The truth about De­liv­eroo

Be­ing paid to ride for a liv­ing doesn’t nec­es­sar­ily mean be­ing a racer. De­liv­eroo rider Rob Ains­ley looks at the grow­ing world of the free­lance cy­clist...

Urban Cyclist - - Front Page - WORDS ROB AINS­LEY IM­AGES JESSE WILD

Seven days in the life of a ‘pro­fes­sional cy­clist’

Choose a job you love, and you’ll never do a day’s work in your life, as Con­fu­cius never said. So how about cy­cling for a liv­ing? Pro­fes­sional rac­ing is the pre­serve of the ded­i­cated few, but there are a lot of other ways you can get paid to do some­thing you en­joy. Po­lice of­fi­cers or paramedics on bikes are a fa­mil­iar sight these days. As well as cy­clists de­liv­er­ing take­aways, cargo bikes de­liv­er­ing to town cen­tre busi­nesses, tour guides... per­haps even Covent Gar­den rick­shaws in­fu­ri­at­ing the taxi driv­ers. There’s also a hid­den cult of peo­ple who do their main work from the sad­dle: gar­den­ers, builders, florists, for­est rangers, pi­ano-tuners... even (though none would be in­ter­viewed) pri­vate in­ves­ti­ga­tors. Well, that last one fig­ures: we know that to many peo­ple we’re not seen on a bike – un­til we go through a red light. As for me, I’m a de­liv­ery cy­clist for De­liv­eroo, which right now is bring­ing some restau­rant food to a house near you. I work part-time, four evenings a week in York, one of 30- odd cy­clists and half- a- dozen mo­tor­cy­clists.

Some like it hot

We’re all ‘pro­fes­sional cy­clists’, but of course I wouldn’t equate us with Peter Sa­gan, Mark Cavendish or Laura Trott. No. We’re much bet­ter than them. Any­one can cy­cle fast, but few know how to avoid spilling your bowl of Waga­mama soup on Foss­gate’s cob­bles. Google Maps? Pah! We pos­sess the lo­cal knowl­edge, the un­mapped short­cuts that avoid traf­fic lights and rush-hour traf­fic so that your tikka masala ar­rives hot and tasty.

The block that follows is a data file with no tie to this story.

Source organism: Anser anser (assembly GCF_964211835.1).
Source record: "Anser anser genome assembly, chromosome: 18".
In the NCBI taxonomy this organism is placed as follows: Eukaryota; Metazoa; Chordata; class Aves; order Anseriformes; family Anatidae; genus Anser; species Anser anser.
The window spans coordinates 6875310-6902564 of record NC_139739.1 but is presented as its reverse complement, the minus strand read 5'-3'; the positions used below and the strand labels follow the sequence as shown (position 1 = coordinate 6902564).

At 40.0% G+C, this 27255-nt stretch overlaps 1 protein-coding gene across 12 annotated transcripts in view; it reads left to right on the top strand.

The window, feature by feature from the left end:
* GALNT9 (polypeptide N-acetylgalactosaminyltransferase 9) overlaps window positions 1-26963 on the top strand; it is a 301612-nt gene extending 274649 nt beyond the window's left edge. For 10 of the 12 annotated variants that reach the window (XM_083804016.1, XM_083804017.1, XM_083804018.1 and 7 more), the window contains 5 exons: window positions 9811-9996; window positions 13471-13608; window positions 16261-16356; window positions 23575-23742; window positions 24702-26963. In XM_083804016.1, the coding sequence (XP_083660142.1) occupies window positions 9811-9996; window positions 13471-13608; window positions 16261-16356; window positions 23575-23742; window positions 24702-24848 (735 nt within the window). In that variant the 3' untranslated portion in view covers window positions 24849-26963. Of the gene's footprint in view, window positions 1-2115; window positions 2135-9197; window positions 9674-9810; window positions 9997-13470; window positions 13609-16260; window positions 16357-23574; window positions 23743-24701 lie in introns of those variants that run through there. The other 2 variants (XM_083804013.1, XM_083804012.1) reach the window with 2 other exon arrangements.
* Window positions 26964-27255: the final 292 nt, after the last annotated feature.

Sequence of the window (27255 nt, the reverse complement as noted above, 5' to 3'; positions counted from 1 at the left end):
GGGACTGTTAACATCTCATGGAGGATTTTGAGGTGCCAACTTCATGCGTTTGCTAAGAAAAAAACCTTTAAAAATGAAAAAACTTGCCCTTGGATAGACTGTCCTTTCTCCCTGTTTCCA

So what’s it like, be­ing a pro cy­clist, even if only the sort that trans­ports fish and chips? Well, I like ex­plor­ing York by bike, I en­joy route find­ing and I get paid for do­ing it. There’s no han­dling of money, de­ci­sion-mak­ing or mul­ti­task­ing, and there’s cer­tainly no of­fice pol­i­tics. ( There’s no of­fice.) An app on your smart­phone tells you what to do and where to go: restau­rant, cus­tomer, restau­rant, cus­tomer... but oth­er­wise you’re on your own, on the bike, your own boss. I love it. The bike gets plenty of ham­mer, par­tic­u­larly on those rather bru­tal cob­bles. Brakepads last a few weeks in­stead of a few months. In the pud­dled streets, things quickly clog up, jam and loosen. Which re­minds me, I must get the den­tist to check my fill­ings. For work I use my town bike, a bat­tered but well-main­tained Spe­cial­ized Cross­roads hy­brid. To de­ter thieves it looks old, cheap and tatty, but in fact is re­li­able, smooth and ef­fi­cient. It weighs a ton, es­pe­cially with ’guards, rack and dou­ble-leg kick­stand, toe­clips, and heavy- duty wheels. Tyres are chunky 38mm stabproof Spe­cial­ized Ar­madil­los: a punc­ture on a cold rainy night would not only be a pain to fix, but some­one’s burger would get very cold. It has a bell, too, a tra­di­tional loud jan­gly one, that nev­er­the­less seems in­audi­ble to iPod lis­ten­ers and pub- crawlers. My ma­chine’s un­usual. Most of the ’ Roos ride mid-range road bikes, fix­ies or sin­gle­speeds, cleats and all, and haul their loads in a back­pack; I pre­fer a rack-mounted box.

’ Roo goes there?

De­liv­eroo op­er­ates in 34 towns and cities in the UK, em­ploy­ing 3,500